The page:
Again, I may be missing something here. My electronics training is 35 years old. These days I am more of a keyboard dancer and spend all my time programming.

Did you measured the charger 6 pins (PV, load, battery) ?
They should have common GND

Yes, I measured all the pins. (Post #9).
With nothing connected, there is no connectivity between any Pins at all so there is no true common ground (as one would have expected) and also no common plus.
When the charger is connected to the battery only, I can read battery voltage directly across the battery, or across the battery terminal of the charger. No surprise there. I didn't test between battery negative and any other plus Pins, probably should have. If I connect the solar Panel as well, the battery starts charging. No surprise. I measure slightly higher voltage across the solar Panel terminals compared to across the battery terminals. That also is to be expected as the battery loads the solar panel and pulls it down. However, I get the exact same voltages (slightly lower battery voltage) between battery negative and battery positive compared to battery negative and solar plus. I also get the solar Panel voltage (slightly higher than battery voltage) across solar plus and solar negative and also solar plus and battery negative. Ergo, my conclusion that at least while charging, the plus terminals (all three of them) are common.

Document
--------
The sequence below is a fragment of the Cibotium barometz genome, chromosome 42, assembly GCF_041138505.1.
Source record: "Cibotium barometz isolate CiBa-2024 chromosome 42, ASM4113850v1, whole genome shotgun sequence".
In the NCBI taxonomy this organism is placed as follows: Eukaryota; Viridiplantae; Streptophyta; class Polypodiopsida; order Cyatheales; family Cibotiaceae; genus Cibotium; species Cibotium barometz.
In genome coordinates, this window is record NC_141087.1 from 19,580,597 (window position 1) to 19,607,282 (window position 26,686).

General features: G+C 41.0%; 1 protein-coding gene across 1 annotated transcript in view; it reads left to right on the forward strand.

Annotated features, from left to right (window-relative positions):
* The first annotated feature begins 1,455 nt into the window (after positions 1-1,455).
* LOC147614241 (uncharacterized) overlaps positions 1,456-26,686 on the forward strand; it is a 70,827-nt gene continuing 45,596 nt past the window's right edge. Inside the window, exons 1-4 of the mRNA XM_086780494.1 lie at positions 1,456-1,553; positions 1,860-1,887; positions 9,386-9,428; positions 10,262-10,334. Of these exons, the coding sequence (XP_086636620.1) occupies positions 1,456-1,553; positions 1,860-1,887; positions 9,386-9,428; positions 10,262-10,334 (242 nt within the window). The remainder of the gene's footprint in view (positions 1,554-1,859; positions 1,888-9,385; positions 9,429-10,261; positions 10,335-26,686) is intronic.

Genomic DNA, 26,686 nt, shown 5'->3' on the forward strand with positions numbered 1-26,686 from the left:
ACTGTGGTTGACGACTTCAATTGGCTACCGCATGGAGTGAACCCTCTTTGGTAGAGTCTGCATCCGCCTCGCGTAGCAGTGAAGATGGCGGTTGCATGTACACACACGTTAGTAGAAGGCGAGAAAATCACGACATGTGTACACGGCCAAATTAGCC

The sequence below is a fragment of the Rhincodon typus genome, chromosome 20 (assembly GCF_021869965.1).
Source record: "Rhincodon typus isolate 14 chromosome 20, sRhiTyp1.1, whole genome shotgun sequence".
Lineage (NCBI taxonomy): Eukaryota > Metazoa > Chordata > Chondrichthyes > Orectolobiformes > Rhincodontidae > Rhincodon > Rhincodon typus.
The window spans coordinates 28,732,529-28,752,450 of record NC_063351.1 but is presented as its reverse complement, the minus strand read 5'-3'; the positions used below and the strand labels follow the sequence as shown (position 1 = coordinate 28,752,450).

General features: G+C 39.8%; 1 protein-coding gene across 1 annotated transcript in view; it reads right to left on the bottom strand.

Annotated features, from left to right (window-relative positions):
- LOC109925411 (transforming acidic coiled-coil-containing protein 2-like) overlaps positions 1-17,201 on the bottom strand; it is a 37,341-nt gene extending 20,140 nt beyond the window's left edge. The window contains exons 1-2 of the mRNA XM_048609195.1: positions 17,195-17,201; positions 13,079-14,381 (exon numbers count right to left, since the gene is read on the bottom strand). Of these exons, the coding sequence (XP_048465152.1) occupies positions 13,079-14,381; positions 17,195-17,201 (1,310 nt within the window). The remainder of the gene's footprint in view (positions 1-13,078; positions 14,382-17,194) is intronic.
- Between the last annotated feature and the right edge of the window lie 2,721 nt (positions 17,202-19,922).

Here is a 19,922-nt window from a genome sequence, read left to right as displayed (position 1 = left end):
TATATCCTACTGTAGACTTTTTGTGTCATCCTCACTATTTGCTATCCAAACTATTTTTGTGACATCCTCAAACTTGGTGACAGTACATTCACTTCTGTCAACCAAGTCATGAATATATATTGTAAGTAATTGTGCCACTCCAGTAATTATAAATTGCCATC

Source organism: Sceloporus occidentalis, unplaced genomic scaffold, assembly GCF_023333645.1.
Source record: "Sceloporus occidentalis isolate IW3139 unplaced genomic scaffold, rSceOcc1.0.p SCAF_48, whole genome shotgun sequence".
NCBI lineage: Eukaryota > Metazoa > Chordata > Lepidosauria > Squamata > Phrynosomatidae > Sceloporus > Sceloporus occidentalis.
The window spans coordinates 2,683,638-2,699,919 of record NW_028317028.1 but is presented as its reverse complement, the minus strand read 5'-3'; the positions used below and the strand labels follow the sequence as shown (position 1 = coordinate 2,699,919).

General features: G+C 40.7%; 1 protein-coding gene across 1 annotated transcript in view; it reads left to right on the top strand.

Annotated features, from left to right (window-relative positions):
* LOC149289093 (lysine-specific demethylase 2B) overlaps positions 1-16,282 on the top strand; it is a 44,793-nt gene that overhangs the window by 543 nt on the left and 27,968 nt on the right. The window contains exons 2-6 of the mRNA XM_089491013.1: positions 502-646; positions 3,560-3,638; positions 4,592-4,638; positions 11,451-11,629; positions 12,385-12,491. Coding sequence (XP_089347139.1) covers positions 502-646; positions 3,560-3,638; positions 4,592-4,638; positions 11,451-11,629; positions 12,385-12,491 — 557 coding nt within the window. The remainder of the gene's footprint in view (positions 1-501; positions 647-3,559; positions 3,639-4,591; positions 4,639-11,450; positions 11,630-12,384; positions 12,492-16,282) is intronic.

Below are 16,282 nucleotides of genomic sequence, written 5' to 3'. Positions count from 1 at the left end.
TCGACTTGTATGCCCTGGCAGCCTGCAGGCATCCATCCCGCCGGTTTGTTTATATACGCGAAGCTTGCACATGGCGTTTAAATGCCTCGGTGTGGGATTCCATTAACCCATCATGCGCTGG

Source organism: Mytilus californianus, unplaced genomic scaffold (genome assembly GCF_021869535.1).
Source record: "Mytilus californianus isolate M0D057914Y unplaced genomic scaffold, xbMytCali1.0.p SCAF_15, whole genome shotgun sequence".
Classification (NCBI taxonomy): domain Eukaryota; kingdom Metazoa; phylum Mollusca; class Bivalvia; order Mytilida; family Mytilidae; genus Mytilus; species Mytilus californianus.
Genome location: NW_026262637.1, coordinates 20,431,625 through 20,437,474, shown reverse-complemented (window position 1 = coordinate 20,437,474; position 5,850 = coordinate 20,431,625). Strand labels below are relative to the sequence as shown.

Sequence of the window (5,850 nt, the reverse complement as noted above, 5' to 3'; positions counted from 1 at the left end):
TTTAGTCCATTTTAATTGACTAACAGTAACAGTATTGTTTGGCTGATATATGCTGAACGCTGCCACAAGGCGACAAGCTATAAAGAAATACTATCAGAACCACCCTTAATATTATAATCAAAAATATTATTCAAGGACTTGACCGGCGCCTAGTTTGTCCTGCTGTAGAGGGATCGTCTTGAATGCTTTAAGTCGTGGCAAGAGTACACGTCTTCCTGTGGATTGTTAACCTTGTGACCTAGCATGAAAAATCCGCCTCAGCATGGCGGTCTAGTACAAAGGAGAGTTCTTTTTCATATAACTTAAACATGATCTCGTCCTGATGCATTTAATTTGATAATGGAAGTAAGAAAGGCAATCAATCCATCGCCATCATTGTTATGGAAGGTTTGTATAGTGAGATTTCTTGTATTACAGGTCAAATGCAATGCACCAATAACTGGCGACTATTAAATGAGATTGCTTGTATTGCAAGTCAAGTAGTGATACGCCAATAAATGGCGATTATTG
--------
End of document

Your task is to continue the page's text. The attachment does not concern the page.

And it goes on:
After I scratched my head over this phenomon for a while, I (maybe?) figured out what was going on. Just like on Arduinos, it is easier/cheaper to have the MOSFET on the negative side of the switching circuit. I think that is what they did with this charger. I own other chargers as well. I measured those and they have a true common positive, even when powered off. I opened them and sure enough, there is a fat copper/solder trace connecting all three terminals. On the one I am now using, that is not the case but nonetheless, when opeating the plus all seem to be common. (More head Scratching required)


Just wondering if you have any updates on reading multiple V+I sensors off your charge controller? I am facing the exact same problem (with a positive common ground on charge controller) - trying to deploy some remote monitoring Arduino boxes on off-grid solar home systems but can only accurately get 1/3 readings of (panel, battery, load).

The way I see it, if we want to measure multiple voltage values going straight into Arduino analog input:

a) Arduino needs to measure POSITIVE voltages at analog inputs (w/ regards to arduino reference voltage) otherwise pins will get fried.

b) Arduino needs to have the charge controller + rail voltage go into GND (to set the common reference voltage).

c) Arduino needs to have +5V -> +12V differential between Vcc -> GND. So if we're going to power the arduino with the battery itself, and use battery + as GND too, we need to boos battery by +5V to go into Vcc.

I'm really scratching my head here. Not that experienced in electronics so don't want to fry my Arduino. Any way we can use inverting OP amps to solve a). does b) sound right, and then use a buck converter to boost c) for Vcc input?